by Jillian Cantor
Melissa's father died nearly two years ago in April. The last words he spoke were spoken to her and involved a small piece of glass she found in The Wash – a nearby dried up riverbed. Now her life is changing. A new girl moves into town – Courtney and becomes a close friend. The only problem – she likes Melissa's best friend Ryan and he's a bit taken with her as well. Her mother is now dating again and the guy may be younger but her mother seems to be taken with the man. Melissa's older sister Ashley is the same old annoying older sister – never giving her a ride to school and calling her the "imp" whenever talking to her friends. All this and it's her freshman year of high school. But a few different events change the life of Melissa and those around her, will their family work through it in the end?
The Life of Glass is a gorgeously written book about one girl's journey into coming into her own. Melissa is driven by what she enjoys, but she doesn't fully recognize herself for who she is yet. When Ryan gets pulled away from her, she finds that her feelings for him are deeper than friendship but she rather have him by her side in any way possible than not at all. None of the characters are really two-faced. Yes, there's some pettiness involved in the book – her sister being popular and hanging out with the crowd that is snobbish and self-centered. But there's a little more to each of them, a bit of depth.
The point of view of this book is really something else. You get this foggy sense of Melissa's personality and as the novel unfolds, it becomes clearer and clearer – like you are taking the journey with her into realizing who she really is. I like the realism, the interesting characters, and the overall story of this novel and I will definitely be picking up more of Jillian's novels in the future.
Where did the inspiration for Life of Glass come from? There were a few sources of inspiration, actually. The first was that just before I started writing the book my grandfather died. He was really the first person in my life who I was close to that died, so I sort of took that experience and from that, created Melissa, who was still searching for answers after her father’s death. The other source of inspiration was just this image I had kicking around in my brain for a while of a teenage girl riding her bike through a desert wash while wearing a prom dress. This image never actually made it into the book, but it was the source of inspiration for Melissa and what kind of girl she was – someone who would not be afraid to ruin a dress by riding her bike in it!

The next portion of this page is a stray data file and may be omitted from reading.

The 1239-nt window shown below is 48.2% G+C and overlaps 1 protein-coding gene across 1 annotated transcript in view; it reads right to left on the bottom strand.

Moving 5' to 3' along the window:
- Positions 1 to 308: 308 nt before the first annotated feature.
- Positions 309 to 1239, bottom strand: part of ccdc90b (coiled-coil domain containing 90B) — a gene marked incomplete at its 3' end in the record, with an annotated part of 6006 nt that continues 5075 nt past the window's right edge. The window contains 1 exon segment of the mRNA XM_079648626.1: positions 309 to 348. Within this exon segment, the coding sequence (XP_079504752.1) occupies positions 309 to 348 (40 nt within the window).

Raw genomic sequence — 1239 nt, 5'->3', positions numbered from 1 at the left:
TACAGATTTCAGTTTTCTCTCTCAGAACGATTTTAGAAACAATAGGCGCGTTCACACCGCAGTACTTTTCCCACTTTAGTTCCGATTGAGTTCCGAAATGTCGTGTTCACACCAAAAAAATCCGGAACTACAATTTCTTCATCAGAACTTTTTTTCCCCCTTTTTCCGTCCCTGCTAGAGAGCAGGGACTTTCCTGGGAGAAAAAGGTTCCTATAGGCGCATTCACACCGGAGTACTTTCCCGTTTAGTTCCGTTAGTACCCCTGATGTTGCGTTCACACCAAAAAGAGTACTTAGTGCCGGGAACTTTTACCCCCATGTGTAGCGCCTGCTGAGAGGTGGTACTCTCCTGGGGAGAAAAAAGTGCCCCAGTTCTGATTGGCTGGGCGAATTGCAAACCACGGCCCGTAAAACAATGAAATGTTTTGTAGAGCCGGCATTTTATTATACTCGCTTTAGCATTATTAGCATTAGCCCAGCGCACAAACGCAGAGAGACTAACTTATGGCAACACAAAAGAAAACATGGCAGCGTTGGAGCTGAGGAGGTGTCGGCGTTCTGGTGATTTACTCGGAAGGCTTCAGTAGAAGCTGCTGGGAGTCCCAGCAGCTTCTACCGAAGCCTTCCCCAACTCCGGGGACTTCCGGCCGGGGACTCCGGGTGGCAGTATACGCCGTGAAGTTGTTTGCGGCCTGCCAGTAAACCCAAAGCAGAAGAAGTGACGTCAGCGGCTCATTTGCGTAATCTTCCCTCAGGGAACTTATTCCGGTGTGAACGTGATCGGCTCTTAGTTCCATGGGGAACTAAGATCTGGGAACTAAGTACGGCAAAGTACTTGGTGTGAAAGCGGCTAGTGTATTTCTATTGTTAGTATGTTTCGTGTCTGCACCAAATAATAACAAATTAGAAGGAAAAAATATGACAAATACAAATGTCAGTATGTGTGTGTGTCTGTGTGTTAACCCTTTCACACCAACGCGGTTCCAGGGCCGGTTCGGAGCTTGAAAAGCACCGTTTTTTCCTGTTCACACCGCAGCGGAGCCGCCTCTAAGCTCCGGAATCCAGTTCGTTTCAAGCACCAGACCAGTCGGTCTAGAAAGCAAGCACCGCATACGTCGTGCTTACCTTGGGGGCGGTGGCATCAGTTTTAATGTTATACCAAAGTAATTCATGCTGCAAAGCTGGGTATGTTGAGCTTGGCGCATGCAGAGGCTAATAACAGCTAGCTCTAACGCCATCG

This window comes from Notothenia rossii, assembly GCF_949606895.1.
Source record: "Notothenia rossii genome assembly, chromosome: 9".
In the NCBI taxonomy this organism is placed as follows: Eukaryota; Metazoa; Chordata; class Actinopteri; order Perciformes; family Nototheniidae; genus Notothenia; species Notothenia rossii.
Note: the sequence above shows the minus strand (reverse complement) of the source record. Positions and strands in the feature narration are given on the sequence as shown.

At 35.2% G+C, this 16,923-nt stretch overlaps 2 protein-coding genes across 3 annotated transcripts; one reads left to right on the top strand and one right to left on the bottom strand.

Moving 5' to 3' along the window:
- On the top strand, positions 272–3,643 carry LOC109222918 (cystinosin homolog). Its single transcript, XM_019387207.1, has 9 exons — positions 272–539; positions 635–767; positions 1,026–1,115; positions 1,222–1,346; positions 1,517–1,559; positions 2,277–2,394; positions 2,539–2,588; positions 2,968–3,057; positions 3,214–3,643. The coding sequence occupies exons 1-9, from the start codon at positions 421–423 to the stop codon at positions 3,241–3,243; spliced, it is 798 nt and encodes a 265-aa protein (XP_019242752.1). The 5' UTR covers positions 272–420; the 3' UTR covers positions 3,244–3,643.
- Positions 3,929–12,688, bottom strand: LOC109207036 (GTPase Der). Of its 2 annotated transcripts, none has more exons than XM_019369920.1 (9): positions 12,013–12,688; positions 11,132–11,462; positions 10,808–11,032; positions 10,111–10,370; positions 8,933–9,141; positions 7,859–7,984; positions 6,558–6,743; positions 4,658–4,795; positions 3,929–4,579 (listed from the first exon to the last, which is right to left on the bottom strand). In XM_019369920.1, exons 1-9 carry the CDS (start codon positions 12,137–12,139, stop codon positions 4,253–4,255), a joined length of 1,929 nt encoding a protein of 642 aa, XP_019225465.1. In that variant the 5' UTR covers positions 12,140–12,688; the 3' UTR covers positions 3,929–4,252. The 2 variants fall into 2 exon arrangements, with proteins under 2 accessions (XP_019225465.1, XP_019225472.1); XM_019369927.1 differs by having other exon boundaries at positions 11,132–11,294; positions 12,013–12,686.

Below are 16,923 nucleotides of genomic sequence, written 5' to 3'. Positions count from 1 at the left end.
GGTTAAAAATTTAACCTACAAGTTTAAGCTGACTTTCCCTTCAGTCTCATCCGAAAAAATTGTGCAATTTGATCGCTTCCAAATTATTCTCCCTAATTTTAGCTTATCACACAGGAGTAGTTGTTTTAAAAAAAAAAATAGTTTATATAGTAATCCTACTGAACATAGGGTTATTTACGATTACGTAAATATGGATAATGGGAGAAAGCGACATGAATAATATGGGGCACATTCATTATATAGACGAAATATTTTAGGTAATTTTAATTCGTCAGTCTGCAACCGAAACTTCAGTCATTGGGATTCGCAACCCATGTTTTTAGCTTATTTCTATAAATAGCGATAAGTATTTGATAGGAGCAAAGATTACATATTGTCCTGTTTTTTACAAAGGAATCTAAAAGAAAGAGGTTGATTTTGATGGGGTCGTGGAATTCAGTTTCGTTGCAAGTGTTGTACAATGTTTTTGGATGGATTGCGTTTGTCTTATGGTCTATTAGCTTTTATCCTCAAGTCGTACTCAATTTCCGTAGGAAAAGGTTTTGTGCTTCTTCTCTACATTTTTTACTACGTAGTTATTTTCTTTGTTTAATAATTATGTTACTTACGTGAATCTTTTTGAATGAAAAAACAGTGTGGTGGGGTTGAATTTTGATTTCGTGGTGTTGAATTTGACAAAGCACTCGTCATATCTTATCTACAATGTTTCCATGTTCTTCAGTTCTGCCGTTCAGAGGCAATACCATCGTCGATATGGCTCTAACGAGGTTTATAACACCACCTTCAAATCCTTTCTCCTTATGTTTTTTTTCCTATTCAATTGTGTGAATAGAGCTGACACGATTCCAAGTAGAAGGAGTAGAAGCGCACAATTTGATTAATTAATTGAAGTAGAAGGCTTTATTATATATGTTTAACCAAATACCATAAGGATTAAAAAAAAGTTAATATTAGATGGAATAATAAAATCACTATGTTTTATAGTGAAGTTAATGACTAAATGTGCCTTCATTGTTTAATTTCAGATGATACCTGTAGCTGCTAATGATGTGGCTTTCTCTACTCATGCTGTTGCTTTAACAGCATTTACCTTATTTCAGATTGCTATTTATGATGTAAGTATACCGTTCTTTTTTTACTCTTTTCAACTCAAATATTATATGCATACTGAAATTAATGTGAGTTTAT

Are there any characters in Life of Glass that were built off your own personality and/or experiences? Not really, no, in terms of the personality. There are some similarities between Melissa and me and our feelings about beauty in general, but she really wasn’t built off my personality at all. As for experiences, I did include the character of the grandmother with Alzheimer’s disease because I was/am going through a similar experience with my own grandmother. Just around the time I started writing the book, I’d begun to find it very tough to talk to my grandmother because she couldn’t remember anything from one minute to the next. It struck me the way that our memory encompasses so much of who we are. For Melissa, who feels like everyone’s left her behind, this felt like a particularly important character to include – a grandmother who has literally forgotten her.
Are there any times where you feel unmotivated to write? How do you get back on track if this happens? Honestly, it’s not usually motivation that’s the problem but time-management. I almost always want to write, but I have to squeeze it in when my kids are sleeping, so usually it’s more an issue of making sure I sit down and do it, even if there are other things that need to get done around the house or if I’m tired. I’m a pretty self-motivated person, so I always try to set goals and deadlines for myself and treat writing like a job. I pretty much always make myself follow these “deadlines.” I’m motivated by fear, too. If I don’t write/revise/promote/succeed, then I’ll have to get another job, and really, there’s nothing else I would enjoy doing even half as much as writing!
What are some necessary items you need in order to write? I’m pretty low-maintenance. Give me a computer and some quiet, and I’m good! But coffee always helps, especially first thing in the morning. I find I get a lot done if I can write just after I first wake up as I drink a cup of coffee.
Anything else you want to tell your readers? The Life of Glass will be out on February 9, and if you want to know anything else about me, check out my website: http://www.jilliancantor.com Thanks so much for having me on your blog today!